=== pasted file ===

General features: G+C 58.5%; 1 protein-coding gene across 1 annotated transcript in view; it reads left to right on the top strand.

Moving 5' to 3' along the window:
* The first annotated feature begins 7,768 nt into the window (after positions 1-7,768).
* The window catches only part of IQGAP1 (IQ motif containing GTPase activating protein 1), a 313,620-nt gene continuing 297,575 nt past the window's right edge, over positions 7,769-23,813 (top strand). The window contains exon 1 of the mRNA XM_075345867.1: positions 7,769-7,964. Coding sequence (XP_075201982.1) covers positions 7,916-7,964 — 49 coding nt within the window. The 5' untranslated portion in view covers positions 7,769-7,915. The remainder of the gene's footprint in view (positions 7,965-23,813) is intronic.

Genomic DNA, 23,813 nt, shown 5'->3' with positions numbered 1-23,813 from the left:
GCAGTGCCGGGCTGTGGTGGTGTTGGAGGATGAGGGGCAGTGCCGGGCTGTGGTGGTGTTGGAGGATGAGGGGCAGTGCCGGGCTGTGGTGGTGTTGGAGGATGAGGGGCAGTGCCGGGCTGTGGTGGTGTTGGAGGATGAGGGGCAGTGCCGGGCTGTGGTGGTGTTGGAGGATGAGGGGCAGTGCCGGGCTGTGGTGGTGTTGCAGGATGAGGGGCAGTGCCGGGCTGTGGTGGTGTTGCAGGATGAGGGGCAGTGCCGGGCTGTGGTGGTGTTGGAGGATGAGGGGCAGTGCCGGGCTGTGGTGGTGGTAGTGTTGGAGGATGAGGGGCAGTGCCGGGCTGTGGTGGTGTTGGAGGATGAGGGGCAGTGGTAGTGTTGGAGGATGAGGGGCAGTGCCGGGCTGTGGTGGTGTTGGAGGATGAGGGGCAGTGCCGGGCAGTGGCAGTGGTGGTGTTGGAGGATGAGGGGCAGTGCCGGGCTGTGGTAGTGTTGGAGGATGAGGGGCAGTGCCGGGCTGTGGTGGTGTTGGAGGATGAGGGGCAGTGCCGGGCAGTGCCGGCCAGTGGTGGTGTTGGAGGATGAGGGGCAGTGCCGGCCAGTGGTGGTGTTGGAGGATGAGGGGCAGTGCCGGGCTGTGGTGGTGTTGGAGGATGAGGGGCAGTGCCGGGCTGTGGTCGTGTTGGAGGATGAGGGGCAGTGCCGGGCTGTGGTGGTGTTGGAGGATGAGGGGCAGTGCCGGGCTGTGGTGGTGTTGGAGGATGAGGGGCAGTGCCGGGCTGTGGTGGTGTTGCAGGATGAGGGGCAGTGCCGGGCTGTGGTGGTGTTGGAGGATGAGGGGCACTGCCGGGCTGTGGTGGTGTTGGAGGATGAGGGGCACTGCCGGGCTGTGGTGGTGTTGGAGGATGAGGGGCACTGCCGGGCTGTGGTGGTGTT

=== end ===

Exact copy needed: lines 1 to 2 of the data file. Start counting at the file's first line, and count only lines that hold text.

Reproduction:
General features: G+C 58.5%; 1 protein-coding gene across 1 annotated transcript in view; it reads left to right on the top strand.

Moving 5' to 3' along the window: